[17] GCE van Daalen, Inventaris van voorwerpen afkomstig van de Gajō-, Alas- en Bataklanden (Batavia: G. Kolff & Co, 1905) [Inventory of objects from the Gayo, Alas and Bataklands].

[18] Verslag omtrent den Staat van ‘S Lands Plantentuin te Buitenzorg over het Jaar 1904 (Batavia: Landsdrukkerij, 1905) [Report on the State of the Buitenzorg Botanic Gardens for the year 1904].

[19] Het Nieuws Van den Dag Voor Nederlandsch-Indië (Batavia), “Gevechten in De Gajoelanden” [Fighting in the Gayolands], 8 September 1905.

[20] Bataviaasch nieuwsblad (Batavia), “Westkust van Atjeh”, 26 April 1910.

[21] De Certeau, The Practice of Everyday Life, 1984.

[22] Carter, The Road to Botany Bay, 165.

[23] Kempees, De Tocht Van Overste Van Daalen, 51.

[24] Robert David Sack, Human Territoriality: Its Theory and History (Cambridge [Cambridgeshire]: Cambridge University Press, 1986), 63.

[25] F.C. van Heurn to A. Ph. van Aken (Governor of Aceh), 11 June 1932, Nederlandse Commissie voor Internationale Natuurbescherming, de Stichting tot Internationale Natuurbescherming en het Office International pour la Protection de la Nature, 1283, 161, Stadsarchief Amsterdam, (hereafter, SA, MAA).

KOSONG!

An Indonesian friend recently asked me to describe Indonesia for him in one word. I thought for a bit about the incredible landscapes I’ve seen here– from smoking volcanoes and primary rainforest to white sand beaches and mountains covered in rice terraces– and about the biodiversity, the diverse cultures, delicious foods, crazy traffic jams in the big cities and insanity of driving on rural roads, the humidity of the tropics, the monsoons, the dry lands of the eastern islands, and so on.

The one word that I came up with, however, unites the entire archipelago — KOSONG. That’s it, kosong. Kosong in this instance meaning “sold out” or “no more left.” Depending on where I am, I’ve also heard “habis,” but most often the person responds “kosong.” For the past six years I have split my time between the US and Indonesia. While in Indonesia, I’ve been to thousands of restaurants and small shops in both big cities and remote areas from Aceh to the eastern islands. No matter the location of the shop it never fails. When I place an order for the most appealing dish on the menu or when I order a specific variety of durian that is advertised on the sign, the kind person waiting my table or from behind the counter always answers, “kosong.”

Soup-Nazi

Travel Bugs

Rebakah and I both came down with a fairly brutal illness in Kutacane — the locals, obviously, diagnosed it as “masuk angin” from the recent arrival of the rainy season, one doctor guessed malaria, a nurse tossed out dengue, while an archeologist of ancient Aceh called it the “Arab flu”. We’re normally accurate at diagnosing our tropical illnesses since we’ve had our fair share over the course of more than four years of living in various parts of SEA. Between the two of us, we’ve combined to get TB (2008 Thailand), dengue (2009 Bandung), E.coli (2006 Vietnam), almost had my lower left leg amputated in Miri (2008) after being bit on the knee by some poisonous insect in the Sarawak rainforest, life-threatening kidney infection (2013 Singapore), plenty of stomach bugs, respiratory infections, pre-term labor caused by tooth infection (Salatiga 2009 – Eliot was eventually born in the US, but just a week after landing), and so on. Our parents keep telling us to stay in NY since it is too dangerous here, but Rebakah and our dog, Appa, both contracted Lyme disease from ticks last year in Ithaca!!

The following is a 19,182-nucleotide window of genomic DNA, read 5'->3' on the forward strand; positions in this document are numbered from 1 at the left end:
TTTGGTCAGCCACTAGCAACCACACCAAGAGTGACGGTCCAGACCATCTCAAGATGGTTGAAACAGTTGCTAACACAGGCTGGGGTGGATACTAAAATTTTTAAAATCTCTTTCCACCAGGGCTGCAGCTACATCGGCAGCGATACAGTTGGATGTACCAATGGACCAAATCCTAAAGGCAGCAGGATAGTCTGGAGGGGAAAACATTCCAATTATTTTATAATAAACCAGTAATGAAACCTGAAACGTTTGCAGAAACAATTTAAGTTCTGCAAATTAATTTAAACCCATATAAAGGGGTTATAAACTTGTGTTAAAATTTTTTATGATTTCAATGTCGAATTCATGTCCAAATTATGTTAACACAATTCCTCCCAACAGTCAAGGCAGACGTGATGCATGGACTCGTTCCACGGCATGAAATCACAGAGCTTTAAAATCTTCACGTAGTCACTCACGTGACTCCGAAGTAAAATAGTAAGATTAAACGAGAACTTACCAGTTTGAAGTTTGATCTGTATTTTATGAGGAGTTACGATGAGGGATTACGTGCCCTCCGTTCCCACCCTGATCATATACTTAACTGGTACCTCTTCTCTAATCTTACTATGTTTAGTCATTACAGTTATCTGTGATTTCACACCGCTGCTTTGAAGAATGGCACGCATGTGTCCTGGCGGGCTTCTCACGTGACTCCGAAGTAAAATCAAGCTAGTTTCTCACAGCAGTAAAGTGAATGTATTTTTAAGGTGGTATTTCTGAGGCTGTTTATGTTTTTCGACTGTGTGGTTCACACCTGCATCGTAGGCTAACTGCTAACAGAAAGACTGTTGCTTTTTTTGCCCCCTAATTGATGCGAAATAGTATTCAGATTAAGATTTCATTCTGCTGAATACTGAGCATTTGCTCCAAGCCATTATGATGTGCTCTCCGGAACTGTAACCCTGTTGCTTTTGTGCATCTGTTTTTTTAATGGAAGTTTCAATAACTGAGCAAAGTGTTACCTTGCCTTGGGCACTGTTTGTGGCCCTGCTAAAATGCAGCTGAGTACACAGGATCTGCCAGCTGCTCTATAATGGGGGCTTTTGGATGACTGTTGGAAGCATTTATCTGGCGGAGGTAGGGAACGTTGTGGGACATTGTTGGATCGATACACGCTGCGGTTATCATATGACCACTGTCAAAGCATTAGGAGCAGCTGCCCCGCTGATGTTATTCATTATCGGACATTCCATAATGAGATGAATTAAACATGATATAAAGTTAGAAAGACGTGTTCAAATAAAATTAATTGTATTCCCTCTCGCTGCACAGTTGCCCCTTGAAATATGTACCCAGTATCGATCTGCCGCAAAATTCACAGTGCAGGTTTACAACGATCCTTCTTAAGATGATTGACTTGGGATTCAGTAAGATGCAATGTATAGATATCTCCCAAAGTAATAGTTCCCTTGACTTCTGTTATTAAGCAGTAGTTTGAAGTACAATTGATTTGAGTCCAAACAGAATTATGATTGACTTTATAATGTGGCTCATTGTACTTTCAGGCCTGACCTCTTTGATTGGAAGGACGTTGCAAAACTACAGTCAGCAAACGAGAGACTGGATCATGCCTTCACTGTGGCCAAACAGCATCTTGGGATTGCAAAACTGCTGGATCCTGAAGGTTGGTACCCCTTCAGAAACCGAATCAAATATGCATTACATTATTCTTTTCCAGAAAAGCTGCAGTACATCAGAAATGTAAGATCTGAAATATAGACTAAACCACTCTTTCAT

We left Kutacane on this Susi Air flight to Banda Aceh a few days earlier than planned to get tested for malaria just to be safe. The flight was a pleasant, albeit slightly nerve-wracking, experience across the length of Aceh. Seeing the expansive dense forests and jagged mountains from the sky paints a more hopeful view, I think, for the forests of Aceh than maybe what appears in the news reports.

Eliot stayed healthy the entire time, took care of us, and pushed us onward with an incredible positivity. He is the toughest research assistant around and continues to amaze us with his adaptability. So thankful for the strength this little guy has and the health he has maintained. Next stop is the Provincial Archive in Banda Aceh. I think I’ll stick to the archives for a bit and maintain my greatest chances of illness or injury from paper cuts, bruised toes from dropped bundles, or a cold from the insane levels of the AC.

It turns out that Rebakah did indeed have dengue fever, and I picked up an e.coli bug along the way, but thankfully we’ve recovered.

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The National Archives in Jakarta, Indonesia

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Here is some basic info on Arsip Nasional in Jakarta:

Address:  Jalan Ampera Raya No.7, Jakarta Selatan (+62 0217805851 ext. 128)

Hours:  Monday – Friday: 8:30 – 3:30pm (Friday the archives are closed from 11:30-1:00pm). Closed on weekends.

Foreigners must have a research visa (izin penelitian) to enter the archives, but you might try working something out with the staff at the front desk if you are only in Jakarta for a few days. The linked document below lists all the information on the collections at the National Archives in Jakarta.

For additional information on the National Archives in Jakarta, please visit my detailed description on the Dissertation Reviews website:

A Review of the National Archives of the Republic of Indonesia (Arsip Nasional Republik Indonesia) in Jakarta, Indonesia.

Layanan Arsip Direktorat Pemanfaatan

Snouck doc - Jul 23, 2014, 11-23 AM